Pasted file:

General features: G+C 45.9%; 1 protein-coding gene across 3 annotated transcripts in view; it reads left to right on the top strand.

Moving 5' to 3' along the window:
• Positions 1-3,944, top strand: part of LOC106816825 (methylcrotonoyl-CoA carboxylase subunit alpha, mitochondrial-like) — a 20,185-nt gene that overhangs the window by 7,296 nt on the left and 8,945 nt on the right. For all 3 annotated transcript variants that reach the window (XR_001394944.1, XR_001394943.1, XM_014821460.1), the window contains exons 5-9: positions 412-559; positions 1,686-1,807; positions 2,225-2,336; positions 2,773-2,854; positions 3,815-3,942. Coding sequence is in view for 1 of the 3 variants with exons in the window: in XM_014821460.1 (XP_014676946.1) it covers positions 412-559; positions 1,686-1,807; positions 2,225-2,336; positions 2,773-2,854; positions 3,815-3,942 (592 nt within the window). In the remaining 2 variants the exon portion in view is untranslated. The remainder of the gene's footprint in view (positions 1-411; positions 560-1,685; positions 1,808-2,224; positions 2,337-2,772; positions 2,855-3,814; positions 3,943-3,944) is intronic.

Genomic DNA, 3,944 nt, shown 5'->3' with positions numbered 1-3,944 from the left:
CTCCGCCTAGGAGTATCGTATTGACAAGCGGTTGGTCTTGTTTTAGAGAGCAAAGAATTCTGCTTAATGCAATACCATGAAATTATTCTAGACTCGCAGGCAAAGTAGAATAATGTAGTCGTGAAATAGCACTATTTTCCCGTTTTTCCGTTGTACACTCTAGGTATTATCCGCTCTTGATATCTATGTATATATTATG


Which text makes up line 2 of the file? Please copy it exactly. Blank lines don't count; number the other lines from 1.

Moving 5' to 3' along the window: